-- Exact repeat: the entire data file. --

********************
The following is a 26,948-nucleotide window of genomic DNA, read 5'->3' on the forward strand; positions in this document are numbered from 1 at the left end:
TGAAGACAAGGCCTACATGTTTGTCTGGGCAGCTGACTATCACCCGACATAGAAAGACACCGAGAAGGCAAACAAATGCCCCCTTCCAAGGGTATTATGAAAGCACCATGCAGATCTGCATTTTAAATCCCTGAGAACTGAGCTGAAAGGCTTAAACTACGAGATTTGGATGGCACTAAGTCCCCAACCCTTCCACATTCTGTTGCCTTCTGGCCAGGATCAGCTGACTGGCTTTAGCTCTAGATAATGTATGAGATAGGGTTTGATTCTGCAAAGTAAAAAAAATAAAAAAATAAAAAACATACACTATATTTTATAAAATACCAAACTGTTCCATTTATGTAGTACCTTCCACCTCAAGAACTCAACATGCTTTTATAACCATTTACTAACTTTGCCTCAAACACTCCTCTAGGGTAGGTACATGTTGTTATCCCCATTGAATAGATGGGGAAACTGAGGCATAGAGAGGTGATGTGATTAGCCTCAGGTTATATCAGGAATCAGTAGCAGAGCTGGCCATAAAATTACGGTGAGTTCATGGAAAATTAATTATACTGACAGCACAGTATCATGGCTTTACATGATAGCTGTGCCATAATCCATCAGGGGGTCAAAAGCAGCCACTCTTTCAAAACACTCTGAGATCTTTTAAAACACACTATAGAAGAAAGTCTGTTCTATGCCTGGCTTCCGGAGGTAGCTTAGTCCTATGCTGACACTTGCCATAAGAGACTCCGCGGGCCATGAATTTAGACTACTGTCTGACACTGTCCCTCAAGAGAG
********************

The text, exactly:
The following is a 26,948-nucleotide window of genomic DNA, read 5'->3' on the forward strand; positions in this document are numbered from 1 at the left end:
TGAAGACAAGGCCTACATGTTTGTCTGGGCAGCTGACTATCACCCGACATAGAAAGACACCGAGAAGGCAAACAAATGCCCCCTTCCAAGGGTATTATGAAAGCACCATGCAGATCTGCATTTTAAATCCCTGAGAACTGAGCTGAAAGGCTTAAACTACGAGATTTGGATGGCACTAAGTCCCCAACCCTTCCACATTCTGTTGCCTTCTGGCCAGGATCAGCTGACTGGCTTTAGCTCTAGATAATGTATGAGATAGGGTTTGATTCTGCAAAGTAAAAAAAATAAAAAAATAAAAAACATACACTATATTTTATAAAATACCAAACTGTTCCATTTATGTAGTACCTTCCACCTCAAGAACTCAACATGCTTTTATAACCATTTACTAACTTTGCCTCAAACACTCCTCTAGGGTAGGTACATGTTGTTATCCCCATTGAATAGATGGGGAAACTGAGGCATAGAGAGGTGATGTGATTAGCCTCAGGTTATATCAGGAATCAGTAGCAGAGCTGGCCATAAAATTACGGTGAGTTCATGGAAAATTAATTATACTGACAGCACAGTATCATGGCTTTACATGATAGCTGTGCCATAATCCATCAGGGGGTCAAAAGCAGCCACTCTTTCAAAACACTCTGAGATCTTTTAAAACACACTATAGAAGAAAGTCTGTTCTATGCCTGGCTTCCGGAGGTAGCTTAGTCCTATGCTGACACTTGCCATAAGAGACTCCGCGGGCCATGAATTTAGACTACTGTCTGACACTGTCCCTCAAGAGAG